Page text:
Agriculture is in principle a contributor to the welfare of people and the preservation of the environment, to production of food and other commodities really needed. In line with this view, the paradigm we need today is a socio-ecological paradigm encompassing the complex phenomena that include social, economic and political factors in addition to the multitude of bio-physical factors. To realize this paradigm, several things must be done: (1) clean up the bureaucratic monster, (2) bring producer and consumer closer, (3) organize farmers and advance new ideas, (4) promote models and criteria for sustainable farming, (5) promote sustainable development (environmentally friendly production and foods security) in the South, and (6) merge developmental, agricultural and environmental policies.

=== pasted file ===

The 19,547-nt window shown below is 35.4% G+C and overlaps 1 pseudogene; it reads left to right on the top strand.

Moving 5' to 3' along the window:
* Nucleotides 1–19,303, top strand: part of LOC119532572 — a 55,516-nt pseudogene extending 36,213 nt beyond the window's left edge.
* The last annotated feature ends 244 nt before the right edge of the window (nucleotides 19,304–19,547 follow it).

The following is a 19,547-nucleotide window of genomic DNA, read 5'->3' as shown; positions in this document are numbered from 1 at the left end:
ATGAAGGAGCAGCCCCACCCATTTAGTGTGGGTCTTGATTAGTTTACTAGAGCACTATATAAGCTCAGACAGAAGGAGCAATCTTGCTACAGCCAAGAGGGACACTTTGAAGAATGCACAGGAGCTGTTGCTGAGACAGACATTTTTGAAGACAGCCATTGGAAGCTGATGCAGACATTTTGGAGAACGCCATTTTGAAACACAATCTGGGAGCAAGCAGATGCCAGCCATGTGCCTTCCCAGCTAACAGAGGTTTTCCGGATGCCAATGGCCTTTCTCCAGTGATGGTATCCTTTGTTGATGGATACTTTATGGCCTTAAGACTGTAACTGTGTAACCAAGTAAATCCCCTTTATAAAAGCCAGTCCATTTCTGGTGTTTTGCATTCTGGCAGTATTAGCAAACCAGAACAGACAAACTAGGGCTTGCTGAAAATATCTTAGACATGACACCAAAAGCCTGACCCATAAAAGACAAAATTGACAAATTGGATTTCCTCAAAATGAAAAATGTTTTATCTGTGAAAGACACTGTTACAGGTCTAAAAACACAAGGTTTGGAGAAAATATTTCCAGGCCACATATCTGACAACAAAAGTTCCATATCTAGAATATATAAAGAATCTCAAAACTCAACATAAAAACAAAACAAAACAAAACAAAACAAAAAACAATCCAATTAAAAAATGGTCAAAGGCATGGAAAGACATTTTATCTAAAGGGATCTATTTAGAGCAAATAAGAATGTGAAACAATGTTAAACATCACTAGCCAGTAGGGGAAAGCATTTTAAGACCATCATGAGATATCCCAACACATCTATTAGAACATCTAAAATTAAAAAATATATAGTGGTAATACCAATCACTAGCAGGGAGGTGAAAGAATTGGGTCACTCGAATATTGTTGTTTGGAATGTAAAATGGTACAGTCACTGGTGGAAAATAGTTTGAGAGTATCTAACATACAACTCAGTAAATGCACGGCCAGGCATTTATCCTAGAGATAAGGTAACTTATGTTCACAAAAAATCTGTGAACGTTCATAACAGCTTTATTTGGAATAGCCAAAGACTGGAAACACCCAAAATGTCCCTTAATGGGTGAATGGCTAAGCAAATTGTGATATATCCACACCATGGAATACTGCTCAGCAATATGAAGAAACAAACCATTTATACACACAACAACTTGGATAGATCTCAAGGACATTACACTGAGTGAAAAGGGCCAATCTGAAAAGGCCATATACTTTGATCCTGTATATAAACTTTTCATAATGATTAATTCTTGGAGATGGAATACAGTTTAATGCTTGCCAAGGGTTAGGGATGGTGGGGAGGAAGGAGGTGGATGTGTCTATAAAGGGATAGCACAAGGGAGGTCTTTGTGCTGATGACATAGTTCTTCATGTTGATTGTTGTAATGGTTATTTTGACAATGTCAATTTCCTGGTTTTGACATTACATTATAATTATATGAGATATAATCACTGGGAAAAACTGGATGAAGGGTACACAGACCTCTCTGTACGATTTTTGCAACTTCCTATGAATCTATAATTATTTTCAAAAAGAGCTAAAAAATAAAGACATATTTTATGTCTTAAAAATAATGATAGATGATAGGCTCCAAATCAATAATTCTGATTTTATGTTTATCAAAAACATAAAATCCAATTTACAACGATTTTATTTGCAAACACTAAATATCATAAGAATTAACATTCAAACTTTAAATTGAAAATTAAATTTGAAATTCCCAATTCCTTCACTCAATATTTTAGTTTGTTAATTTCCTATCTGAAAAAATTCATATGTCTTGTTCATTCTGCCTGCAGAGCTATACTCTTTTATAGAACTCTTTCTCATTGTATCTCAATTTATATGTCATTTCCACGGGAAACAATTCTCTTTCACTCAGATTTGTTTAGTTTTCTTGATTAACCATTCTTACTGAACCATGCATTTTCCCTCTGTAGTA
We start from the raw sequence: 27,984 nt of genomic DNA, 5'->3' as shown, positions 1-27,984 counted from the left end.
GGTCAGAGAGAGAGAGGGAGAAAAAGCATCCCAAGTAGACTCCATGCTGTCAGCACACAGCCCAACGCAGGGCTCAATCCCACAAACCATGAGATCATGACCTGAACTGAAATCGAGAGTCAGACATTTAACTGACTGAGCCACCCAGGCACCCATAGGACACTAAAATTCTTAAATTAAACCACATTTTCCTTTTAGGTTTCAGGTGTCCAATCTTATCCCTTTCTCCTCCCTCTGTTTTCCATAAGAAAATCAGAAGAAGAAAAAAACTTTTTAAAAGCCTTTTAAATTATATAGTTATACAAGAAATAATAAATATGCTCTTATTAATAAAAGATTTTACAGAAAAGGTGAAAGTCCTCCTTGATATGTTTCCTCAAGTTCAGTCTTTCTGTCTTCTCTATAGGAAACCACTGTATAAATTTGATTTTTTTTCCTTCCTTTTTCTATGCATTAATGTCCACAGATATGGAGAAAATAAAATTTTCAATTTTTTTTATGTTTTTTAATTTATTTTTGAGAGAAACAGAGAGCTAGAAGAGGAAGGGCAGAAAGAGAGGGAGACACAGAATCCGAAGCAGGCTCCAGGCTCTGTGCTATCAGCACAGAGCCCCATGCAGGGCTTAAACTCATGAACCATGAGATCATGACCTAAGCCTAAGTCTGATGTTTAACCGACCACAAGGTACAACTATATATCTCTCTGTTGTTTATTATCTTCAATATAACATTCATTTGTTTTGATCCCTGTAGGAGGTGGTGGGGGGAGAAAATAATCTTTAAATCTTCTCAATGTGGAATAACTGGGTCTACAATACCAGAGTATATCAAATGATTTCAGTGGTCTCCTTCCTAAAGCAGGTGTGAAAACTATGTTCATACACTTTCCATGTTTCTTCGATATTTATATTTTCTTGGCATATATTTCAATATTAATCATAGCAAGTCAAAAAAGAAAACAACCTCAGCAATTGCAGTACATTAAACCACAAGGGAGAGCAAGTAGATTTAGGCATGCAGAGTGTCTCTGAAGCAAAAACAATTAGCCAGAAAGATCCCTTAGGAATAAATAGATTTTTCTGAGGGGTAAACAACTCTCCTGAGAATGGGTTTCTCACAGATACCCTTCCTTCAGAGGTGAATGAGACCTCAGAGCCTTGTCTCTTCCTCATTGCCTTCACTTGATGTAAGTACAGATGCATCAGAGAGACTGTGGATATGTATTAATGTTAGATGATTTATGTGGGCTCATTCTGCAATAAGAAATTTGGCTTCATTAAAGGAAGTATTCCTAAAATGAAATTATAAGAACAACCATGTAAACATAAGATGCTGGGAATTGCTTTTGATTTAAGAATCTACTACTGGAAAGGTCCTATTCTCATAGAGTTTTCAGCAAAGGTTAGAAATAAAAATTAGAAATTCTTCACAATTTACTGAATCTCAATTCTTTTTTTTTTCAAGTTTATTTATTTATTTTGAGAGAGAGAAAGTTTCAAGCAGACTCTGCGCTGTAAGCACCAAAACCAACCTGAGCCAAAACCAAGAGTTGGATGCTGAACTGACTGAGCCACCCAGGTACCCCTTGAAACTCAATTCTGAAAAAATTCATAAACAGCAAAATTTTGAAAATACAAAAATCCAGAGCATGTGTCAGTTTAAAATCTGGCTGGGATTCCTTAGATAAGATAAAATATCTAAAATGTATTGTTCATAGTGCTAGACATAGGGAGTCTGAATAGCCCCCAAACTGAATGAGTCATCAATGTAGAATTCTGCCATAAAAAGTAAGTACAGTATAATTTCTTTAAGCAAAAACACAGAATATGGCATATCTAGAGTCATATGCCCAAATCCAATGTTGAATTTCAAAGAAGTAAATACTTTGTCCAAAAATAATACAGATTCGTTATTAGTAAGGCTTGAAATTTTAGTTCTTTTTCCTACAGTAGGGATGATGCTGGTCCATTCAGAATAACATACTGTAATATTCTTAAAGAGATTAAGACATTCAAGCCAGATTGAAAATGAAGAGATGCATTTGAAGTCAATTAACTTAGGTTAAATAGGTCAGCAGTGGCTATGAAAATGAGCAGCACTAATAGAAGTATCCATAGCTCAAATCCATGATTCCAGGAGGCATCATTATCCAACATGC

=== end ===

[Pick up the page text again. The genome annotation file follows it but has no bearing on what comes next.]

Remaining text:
Current policies are inexorably leading to continued misuse of farmland and natural resources worldwide and inevitable to tomorrow’s limited access, by mainly rich countries, to food on the world market. While richer nations may, or may not, be able to survive the disastrous path of unsustainability, others will certainly suffer as a consequence, if not from food scarcity then increased food prices. This is today’s dragon, and it will take a multitude of committed and courageous St. Georges to subdue the pervasive, powerful forces toward earthly barrenness.

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Birmingham, D. M. Developing Human Resources For Agricultural Extension Services: Experience of World Bank in Sub-Saharan Africa, 3-16.